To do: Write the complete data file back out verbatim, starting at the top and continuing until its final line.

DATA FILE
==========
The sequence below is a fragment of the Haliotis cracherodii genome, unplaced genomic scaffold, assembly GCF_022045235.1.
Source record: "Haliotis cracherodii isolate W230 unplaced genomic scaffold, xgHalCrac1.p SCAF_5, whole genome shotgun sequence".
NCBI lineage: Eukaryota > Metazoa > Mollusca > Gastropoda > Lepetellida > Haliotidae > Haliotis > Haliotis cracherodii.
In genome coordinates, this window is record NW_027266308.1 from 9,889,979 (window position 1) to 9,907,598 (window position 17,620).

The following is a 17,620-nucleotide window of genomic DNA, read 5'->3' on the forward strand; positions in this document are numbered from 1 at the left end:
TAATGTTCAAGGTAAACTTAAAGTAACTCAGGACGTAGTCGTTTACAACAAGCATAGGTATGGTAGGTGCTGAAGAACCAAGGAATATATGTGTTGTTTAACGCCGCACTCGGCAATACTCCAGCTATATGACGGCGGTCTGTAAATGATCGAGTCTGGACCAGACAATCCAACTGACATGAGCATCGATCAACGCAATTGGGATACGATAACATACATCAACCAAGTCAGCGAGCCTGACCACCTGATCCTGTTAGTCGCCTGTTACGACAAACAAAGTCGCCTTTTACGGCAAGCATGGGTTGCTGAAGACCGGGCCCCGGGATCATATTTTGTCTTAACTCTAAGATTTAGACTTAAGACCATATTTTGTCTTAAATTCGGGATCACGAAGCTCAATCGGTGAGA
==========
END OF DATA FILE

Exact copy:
The sequence below is a fragment of the Haliotis cracherodii genome, unplaced genomic scaffold, assembly GCF_022045235.1.
Source record: "Haliotis cracherodii isolate W230 unplaced genomic scaffold, xgHalCrac1.p SCAF_5, whole genome shotgun sequence".
NCBI lineage: Eukaryota > Metazoa > Mollusca > Gastropoda > Lepetellida > Haliotidae > Haliotis > Haliotis cracherodii.
In genome coordinates, this window is record NW_027266308.1 from 9,889,979 (window position 1) to 9,907,598 (window position 17,620).

The following is a 17,620-nucleotide window of genomic DNA, read 5'->3' on the forward strand; positions in this document are numbered from 1 at the left end:
TAATGTTCAAGGTAAACTTAAAGTAACTCAGGACGTAGTCGTTTACAACAAGCATAGGTATGGTAGGTGCTGAAGAACCAAGGAATATATGTGTTGTTTAACGCCGCACTCGGCAATACTCCAGCTATATGACGGCGGTCTGTAAATGATCGAGTCTGGACCAGACAATCCAACTGACATGAGCATCGATCAACGCAATTGGGATACGATAACATACATCAACCAAGTCAGCGAGCCTGACCACCTGATCCTGTTAGTCGCCTGTTACGACAAACAAAGTCGCCTTTTACGGCAAGCATGGGTTGCTGAAGACCGGGCCCCGGGATCATATTTTGTCTTAACTCTAAGATTTAGACTTAAGACCATATTTTGTCTTAAATTCGGGATCACGAAGCTCAATCGGTGAGA